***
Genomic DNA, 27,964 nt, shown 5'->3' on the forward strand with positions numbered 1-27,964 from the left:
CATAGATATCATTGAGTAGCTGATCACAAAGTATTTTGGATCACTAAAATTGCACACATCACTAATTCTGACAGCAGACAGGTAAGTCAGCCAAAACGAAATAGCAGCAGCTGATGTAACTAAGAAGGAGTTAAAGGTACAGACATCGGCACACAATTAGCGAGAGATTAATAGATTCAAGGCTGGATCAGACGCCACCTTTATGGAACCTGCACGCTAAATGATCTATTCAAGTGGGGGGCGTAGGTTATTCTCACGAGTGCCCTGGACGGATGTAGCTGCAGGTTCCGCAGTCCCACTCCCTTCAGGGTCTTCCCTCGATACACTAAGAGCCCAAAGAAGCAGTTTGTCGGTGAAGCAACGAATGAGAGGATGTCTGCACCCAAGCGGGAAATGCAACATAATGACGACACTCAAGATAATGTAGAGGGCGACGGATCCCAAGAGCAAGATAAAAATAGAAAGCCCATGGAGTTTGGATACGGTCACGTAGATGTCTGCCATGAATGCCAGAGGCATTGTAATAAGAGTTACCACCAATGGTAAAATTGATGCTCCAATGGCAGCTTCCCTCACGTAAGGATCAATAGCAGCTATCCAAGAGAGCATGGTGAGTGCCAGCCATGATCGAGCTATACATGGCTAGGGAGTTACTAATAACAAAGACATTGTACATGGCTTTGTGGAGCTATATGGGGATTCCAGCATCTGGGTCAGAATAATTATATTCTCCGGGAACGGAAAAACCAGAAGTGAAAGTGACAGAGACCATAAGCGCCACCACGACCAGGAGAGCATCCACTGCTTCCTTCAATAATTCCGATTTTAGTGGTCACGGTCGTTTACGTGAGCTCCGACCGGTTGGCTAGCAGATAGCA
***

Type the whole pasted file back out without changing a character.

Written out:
Genomic DNA, 27,964 nt, shown 5'->3' on the forward strand with positions numbered 1-27,964 from the left:
CATAGATATCATTGAGTAGCTGATCACAAAGTATTTTGGATCACTAAAATTGCACACATCACTAATTCTGACAGCAGACAGGTAAGTCAGCCAAAACGAAATAGCAGCAGCTGATGTAACTAAGAAGGAGTTAAAGGTACAGACATCGGCACACAATTAGCGAGAGATTAATAGATTCAAGGCTGGATCAGACGCCACCTTTATGGAACCTGCACGCTAAATGATCTATTCAAGTGGGGGGCGTAGGTTATTCTCACGAGTGCCCTGGACGGATGTAGCTGCAGGTTCCGCAGTCCCACTCCCTTCAGGGTCTTCCCTCGATACACTAAGAGCCCAAAGAAGCAGTTTGTCGGTGAAGCAACGAATGAGAGGATGTCTGCACCCAAGCGGGAAATGCAACATAATGACGACACTCAAGATAATGTAGAGGGCGACGGATCCCAAGAGCAAGATAAAAATAGAAAGCCCATGGAGTTTGGATACGGTCACGTAGATGTCTGCCATGAATGCCAGAGGCATTGTAATAAGAGTTACCACCAATGGTAAAATTGATGCTCCAATGGCAGCTTCCCTCACGTAAGGATCAATAGCAGCTATCCAAGAGAGCATGGTGAGTGCCAGCCATGATCGAGCTATACATGGCTAGGGAGTTACTAATAACAAAGACATTGTACATGGCTTTGTGGAGCTATATGGGGATTCCAGCATCTGGGTCAGAATAATTATATTCTCCGGGAACGGAAAAACCAGAAGTGAAAGTGACAGAGACCATAAGCGCCACCACGACCAGGAGAGCATCCACTGCTTCCTTCAATAATTCCGATTTTAGTGGTCACGGTCGTTTACGTGAGCTCCGACCGGTTGGCTAGCAGATAGCA